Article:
The Law Will Melt Your Face


Probably, the first time you watched it, you didn’t get to see it. I didn’t get to see it until I was old enough to watch it on my own, and even then, I was afraid to look.

What am I talking about? Why, the face-melting scene at the end of Raiders of the Lost Ark, of course. We watched that movie dozens of times when I was a kid; it must have been one of my parents’ favorites. But every time we came to the crucial moment, when Belloq opens the Ark of the Covenant, adult hands were placed over my eyes, fast-forward buttons were pressed, and adolescent innocence was preserved.

Looking at the scene with desensitized 2013 eyes, it’s actually pretty ridiculous…but invested with some pretty heavy theological significance:

 

There are three important things to be said about this scene:

First, movie special effects have come a long way.

Second, Indiana Jones has a deep, wide, and proper anthropology. 
When the power of God begins to emerge from the Ark, Indy knows that there is no moral difference between him, the Nazi flunkies who are just along for the ride, and Belloq and Major Toht, the baddest of the bad guys. We humans spend a lot of time trying to place ourselves on the scales of humankind, seeing who is better than us and who is worse. Of course, we much prefer it when we can find someone worse…it means we can convince ourselves, if only for a moment, that we’re doing okay.

Indiana Jones might well survey the scene and think that he’s better than the Nazi foot soldiers, and certainly better than their leadership, which just wants to use the Ark to create an invincible army to serve “der Führer.” Indy could tell himself that the wrath of God would be far too busy destroying all of those people to bother with a couple of righteous on-the-side-of-good adventurers. But Jones’ anthropology is deeper than that. He knows that God doesn’t judge like we humans judge. We look on the outside (and see the Nazi insignia and heretically-worn priestly robes) but God looks on the heart (1 Samuel 16:7). He also understands that hearts are “deceitful above all things and beyond cure” (Jeremiah 17:9).

Jones’ anthropology is wider than that, too. He knows that his heart is, in final analysis, just as twisted as the Nazi hearts that surround him: “There is no one righteous, not even one; there is no one who understands; there is no one who seeks God. All have turned away, they have together become worthless; there is no one who does good, not even one” (Romans 3:10-12).

And so he tells Marion to close her eyes, and to keep them shut until the wrath of God has done its work, bringing us to our third important observation:

Third, the Law of God is a merciless killer.

When the beautiful spirits arise from the sands contained within the Ark, Indiana Jones knows what’s coming: death and destruction (2 Corinthians 3:6). The Ark held the 10 Commandments, the Law given by God to Moses as a reflection of his holiness. Indy knows that the Law of God is not something to be trifled with, not something to be controlled, not something to be overcome.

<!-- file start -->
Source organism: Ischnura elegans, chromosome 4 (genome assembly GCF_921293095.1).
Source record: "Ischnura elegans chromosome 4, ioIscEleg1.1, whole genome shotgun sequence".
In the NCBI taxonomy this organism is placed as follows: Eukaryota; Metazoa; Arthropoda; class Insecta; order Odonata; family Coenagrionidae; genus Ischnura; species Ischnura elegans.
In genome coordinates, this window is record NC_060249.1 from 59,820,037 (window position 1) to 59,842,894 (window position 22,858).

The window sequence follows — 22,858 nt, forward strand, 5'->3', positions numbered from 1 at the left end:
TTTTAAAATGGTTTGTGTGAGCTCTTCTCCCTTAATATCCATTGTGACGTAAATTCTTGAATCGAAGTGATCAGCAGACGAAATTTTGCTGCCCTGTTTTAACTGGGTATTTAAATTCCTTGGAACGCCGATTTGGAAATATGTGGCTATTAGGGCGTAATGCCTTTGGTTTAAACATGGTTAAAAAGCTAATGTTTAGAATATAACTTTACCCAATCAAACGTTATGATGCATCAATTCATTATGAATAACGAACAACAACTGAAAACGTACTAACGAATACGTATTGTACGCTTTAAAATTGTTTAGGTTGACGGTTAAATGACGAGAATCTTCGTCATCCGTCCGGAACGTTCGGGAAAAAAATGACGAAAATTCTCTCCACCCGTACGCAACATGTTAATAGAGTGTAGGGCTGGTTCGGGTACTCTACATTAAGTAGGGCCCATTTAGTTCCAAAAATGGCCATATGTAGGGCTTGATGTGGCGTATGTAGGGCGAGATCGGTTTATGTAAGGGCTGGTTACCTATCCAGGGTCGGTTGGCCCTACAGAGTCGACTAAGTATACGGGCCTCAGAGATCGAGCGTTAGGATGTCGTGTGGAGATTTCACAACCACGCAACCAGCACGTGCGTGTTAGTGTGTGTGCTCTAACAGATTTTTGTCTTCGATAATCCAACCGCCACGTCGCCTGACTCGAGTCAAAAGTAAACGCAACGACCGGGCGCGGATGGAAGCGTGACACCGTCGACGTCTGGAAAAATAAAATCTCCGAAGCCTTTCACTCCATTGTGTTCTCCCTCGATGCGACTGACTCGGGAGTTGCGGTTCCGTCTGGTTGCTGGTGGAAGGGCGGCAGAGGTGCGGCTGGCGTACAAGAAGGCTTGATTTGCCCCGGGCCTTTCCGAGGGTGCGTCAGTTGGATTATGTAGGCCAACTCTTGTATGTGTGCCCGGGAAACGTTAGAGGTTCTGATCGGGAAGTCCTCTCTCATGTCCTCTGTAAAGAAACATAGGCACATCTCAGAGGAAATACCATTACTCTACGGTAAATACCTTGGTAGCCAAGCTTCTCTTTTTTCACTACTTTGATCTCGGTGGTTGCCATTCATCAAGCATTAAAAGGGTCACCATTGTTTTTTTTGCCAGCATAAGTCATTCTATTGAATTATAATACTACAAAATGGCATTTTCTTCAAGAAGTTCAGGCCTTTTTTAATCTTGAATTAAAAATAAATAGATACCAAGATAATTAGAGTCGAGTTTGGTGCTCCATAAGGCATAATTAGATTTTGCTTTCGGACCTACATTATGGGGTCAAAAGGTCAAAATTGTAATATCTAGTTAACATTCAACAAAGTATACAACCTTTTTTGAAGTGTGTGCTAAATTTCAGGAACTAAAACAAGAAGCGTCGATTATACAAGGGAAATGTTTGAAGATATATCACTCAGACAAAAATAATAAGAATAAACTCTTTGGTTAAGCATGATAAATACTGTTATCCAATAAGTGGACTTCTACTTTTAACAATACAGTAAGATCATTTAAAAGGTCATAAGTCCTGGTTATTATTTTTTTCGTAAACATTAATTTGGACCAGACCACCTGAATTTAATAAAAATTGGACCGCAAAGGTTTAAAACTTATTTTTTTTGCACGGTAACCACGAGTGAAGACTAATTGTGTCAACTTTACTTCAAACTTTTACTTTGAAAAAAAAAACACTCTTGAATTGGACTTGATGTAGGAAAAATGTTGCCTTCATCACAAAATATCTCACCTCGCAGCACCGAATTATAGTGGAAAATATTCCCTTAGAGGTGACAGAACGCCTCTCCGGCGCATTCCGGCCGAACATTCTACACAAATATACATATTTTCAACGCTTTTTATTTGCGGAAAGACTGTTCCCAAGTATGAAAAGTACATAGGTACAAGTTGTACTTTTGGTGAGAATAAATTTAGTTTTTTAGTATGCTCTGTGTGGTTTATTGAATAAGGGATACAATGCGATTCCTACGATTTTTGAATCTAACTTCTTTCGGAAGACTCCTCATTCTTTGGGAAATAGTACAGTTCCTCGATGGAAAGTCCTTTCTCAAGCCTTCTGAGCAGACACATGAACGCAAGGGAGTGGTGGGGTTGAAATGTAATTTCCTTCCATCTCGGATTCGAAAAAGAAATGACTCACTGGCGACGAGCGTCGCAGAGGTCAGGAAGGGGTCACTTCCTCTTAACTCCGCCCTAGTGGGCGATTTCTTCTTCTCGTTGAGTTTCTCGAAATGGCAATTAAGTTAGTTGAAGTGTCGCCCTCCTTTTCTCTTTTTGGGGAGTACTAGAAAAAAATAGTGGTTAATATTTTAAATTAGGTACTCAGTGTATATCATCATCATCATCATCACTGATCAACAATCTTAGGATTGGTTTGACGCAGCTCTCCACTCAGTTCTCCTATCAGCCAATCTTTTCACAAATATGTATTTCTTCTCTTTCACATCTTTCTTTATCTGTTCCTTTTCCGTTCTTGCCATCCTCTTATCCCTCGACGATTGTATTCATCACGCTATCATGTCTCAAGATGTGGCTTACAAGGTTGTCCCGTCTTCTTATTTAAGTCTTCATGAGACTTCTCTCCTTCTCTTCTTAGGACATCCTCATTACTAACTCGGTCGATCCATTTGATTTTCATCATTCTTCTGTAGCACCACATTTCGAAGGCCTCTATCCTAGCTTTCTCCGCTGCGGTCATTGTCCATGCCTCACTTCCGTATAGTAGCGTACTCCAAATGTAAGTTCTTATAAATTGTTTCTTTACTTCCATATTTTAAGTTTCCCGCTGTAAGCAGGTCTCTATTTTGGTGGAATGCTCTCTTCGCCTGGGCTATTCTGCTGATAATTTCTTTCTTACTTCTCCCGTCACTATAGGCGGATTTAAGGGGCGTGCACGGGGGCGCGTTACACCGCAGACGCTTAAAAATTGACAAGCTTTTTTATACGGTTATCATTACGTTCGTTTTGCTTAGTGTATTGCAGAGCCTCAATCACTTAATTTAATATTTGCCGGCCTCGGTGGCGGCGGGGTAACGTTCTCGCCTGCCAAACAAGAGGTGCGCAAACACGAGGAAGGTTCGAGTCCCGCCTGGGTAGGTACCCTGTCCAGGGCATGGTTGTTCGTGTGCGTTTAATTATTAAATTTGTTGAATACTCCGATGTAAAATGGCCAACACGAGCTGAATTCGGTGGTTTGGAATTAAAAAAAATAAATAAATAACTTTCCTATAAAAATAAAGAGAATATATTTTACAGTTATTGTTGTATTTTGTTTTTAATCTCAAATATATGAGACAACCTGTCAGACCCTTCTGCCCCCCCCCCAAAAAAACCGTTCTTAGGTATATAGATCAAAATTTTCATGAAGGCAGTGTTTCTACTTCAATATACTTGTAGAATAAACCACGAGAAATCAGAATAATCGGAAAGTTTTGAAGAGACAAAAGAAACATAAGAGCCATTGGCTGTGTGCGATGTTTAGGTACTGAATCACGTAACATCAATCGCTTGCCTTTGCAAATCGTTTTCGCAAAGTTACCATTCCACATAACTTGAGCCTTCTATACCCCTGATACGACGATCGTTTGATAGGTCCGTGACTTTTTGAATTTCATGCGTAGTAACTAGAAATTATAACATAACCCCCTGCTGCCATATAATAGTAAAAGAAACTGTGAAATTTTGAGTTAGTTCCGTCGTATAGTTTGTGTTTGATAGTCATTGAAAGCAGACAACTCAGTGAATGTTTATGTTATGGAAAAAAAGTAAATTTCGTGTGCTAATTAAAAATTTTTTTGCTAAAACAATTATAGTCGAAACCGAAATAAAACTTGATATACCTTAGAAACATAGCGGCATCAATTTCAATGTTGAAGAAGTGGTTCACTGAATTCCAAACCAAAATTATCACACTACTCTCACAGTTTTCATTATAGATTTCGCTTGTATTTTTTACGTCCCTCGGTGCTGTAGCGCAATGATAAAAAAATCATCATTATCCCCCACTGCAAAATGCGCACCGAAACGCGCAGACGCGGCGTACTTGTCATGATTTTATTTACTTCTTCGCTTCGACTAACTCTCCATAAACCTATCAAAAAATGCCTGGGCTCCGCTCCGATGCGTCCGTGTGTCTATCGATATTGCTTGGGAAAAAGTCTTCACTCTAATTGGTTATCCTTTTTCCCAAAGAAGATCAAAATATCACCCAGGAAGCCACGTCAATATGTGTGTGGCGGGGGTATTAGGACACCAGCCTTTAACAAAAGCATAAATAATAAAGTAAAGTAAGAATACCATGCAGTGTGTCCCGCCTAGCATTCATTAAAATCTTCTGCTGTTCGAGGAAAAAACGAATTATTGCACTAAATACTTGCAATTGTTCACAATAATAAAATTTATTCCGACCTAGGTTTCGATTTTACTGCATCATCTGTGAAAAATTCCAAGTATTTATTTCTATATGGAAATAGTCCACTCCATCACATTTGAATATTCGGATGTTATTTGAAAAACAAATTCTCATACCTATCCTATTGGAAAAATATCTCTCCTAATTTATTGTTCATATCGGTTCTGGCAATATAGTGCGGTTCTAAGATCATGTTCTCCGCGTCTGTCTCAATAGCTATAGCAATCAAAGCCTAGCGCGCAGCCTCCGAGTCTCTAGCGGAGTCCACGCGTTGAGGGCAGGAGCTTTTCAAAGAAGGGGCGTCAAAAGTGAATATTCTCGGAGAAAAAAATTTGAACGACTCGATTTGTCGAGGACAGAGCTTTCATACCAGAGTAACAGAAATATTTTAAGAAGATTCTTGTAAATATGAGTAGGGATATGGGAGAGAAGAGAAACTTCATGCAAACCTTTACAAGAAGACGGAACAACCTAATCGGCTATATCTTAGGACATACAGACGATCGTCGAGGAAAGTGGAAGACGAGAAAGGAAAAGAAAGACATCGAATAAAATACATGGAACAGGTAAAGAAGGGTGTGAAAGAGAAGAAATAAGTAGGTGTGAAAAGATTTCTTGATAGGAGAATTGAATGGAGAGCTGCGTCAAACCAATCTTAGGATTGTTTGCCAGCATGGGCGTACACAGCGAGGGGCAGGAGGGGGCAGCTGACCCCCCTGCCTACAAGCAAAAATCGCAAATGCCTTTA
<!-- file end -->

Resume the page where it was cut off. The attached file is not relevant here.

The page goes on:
When we come face-to-face with the Law, we see how short of its standard we fall, and we die. This is no exaggeration. We have all come to see ourselves as the sum of our achievements. We say things like, “I am a good father," "I am a college professor," "I am a pastor," or "I am a good Christian.” When we are shown to be fraudulent or failures…our lives crash in upon themselves. This is nothing less than a death, and a much more painful death than our literal and physical one because we are cursed to live through it.

The Bible also claims that the law kills, and literally. When Moses brought the law down from the mountain, finding the Israelites worshipping the golden calf, three thousand people died (Exodus 32). Life under and with the law killed the entire first generation of Israelites who had come out of Egypt before the Promised Land was reached (the Book of Numbers). Death is real result of interaction with the Law of God.

Too often, we set our sights on being a better father, or a college professor with tenure, or the pastor of a larger congregation, or a more sanctified Christian. We don’t know that, by doing this, we are willingly placing ourselves in front of the firing squad of the Law. We forget that the Law melts faces.

Of course,we cannot simply close our eyes to the law, “engraved in letters on stone,” as Indiana Jones did. It is too powerful, and will bring only death and destruction. We have a better hope than he had, though: the hope found in a resurrected Savior, who promised to fulfill the law on our behalf, stare its destructive power in the maw, and give his victory to us.

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